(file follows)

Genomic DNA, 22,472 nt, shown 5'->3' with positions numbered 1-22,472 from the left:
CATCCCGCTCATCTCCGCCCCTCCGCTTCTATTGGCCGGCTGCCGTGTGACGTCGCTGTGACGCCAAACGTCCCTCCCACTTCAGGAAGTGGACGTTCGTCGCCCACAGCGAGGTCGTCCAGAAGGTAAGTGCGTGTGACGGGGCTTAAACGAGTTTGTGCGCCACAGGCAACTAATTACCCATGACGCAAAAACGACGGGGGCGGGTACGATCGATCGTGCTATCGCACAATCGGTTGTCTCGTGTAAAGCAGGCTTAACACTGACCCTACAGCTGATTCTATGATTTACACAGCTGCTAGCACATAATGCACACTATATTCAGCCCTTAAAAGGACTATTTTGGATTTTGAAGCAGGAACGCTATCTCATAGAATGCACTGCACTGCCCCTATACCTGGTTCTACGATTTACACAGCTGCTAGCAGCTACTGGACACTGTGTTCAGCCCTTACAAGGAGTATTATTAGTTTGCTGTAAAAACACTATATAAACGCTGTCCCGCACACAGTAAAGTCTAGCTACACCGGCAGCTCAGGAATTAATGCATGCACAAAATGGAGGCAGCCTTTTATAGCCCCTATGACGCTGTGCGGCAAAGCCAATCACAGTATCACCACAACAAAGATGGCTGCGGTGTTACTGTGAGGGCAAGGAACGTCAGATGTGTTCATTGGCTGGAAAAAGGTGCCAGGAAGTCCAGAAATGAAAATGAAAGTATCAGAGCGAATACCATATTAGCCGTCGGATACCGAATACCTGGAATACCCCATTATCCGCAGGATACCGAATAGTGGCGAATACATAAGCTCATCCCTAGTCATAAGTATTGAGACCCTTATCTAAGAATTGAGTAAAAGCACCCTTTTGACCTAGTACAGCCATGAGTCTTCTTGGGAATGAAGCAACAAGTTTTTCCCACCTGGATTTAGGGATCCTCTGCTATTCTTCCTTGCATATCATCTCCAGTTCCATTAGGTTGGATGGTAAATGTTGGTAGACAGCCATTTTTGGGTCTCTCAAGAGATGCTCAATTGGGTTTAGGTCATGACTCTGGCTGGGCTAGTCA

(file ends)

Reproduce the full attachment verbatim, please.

Genomic DNA, 22,472 nt, shown 5'->3' with positions numbered 1-22,472 from the left:
CATCCCGCTCATCTCCGCCCCTCCGCTTCTATTGGCCGGCTGCCGTGTGACGTCGCTGTGACGCCAAACGTCCCTCCCACTTCAGGAAGTGGACGTTCGTCGCCCACAGCGAGGTCGTCCAGAAGGTAAGTGCGTGTGACGGGGCTTAAACGAGTTTGTGCGCCACAGGCAACTAATTACCCATGACGCAAAAACGACGGGGGCGGGTACGATCGATCGTGCTATCGCACAATCGGTTGTCTCGTGTAAAGCAGGCTTAACACTGACCCTACAGCTGATTCTATGATTTACACAGCTGCTAGCACATAATGCACACTATATTCAGCCCTTAAAAGGACTATTTTGGATTTTGAAGCAGGAACGCTATCTCATAGAATGCACTGCACTGCCCCTATACCTGGTTCTACGATTTACACAGCTGCTAGCAGCTACTGGACACTGTGTTCAGCCCTTACAAGGAGTATTATTAGTTTGCTGTAAAAACACTATATAAACGCTGTCCCGCACACAGTAAAGTCTAGCTACACCGGCAGCTCAGGAATTAATGCATGCACAAAATGGAGGCAGCCTTTTATAGCCCCTATGACGCTGTGCGGCAAAGCCAATCACAGTATCACCACAACAAAGATGGCTGCGGTGTTACTGTGAGGGCAAGGAACGTCAGATGTGTTCATTGGCTGGAAAAAGGTGCCAGGAAGTCCAGAAATGAAAATGAAAGTATCAGAGCGAATACCATATTAGCCGTCGGATACCGAATACCTGGAATACCCCATTATCCGCAGGATACCGAATAGTGGCGAATACATAAGCTCATCCCTAGTCATAAGTATTGAGACCCTTATCTAAGAATTGAGTAAAAGCACCCTTTTGACCTAGTACAGCCATGAGTCTTCTTGGGAATGAAGCAACAAGTTTTTCCCACCTGGATTTAGGGATCCTCTGCTATTCTTCCTTGCATATCATCTCCAGTTCCATTAGGTTGGATGGTAAATGTTGGTAGACAGCCATTTTTGGGTCTCTCAAGAGATGCTCAATTGGGTTTAGGTCATGACTCTGGCTGGGCTAGTCA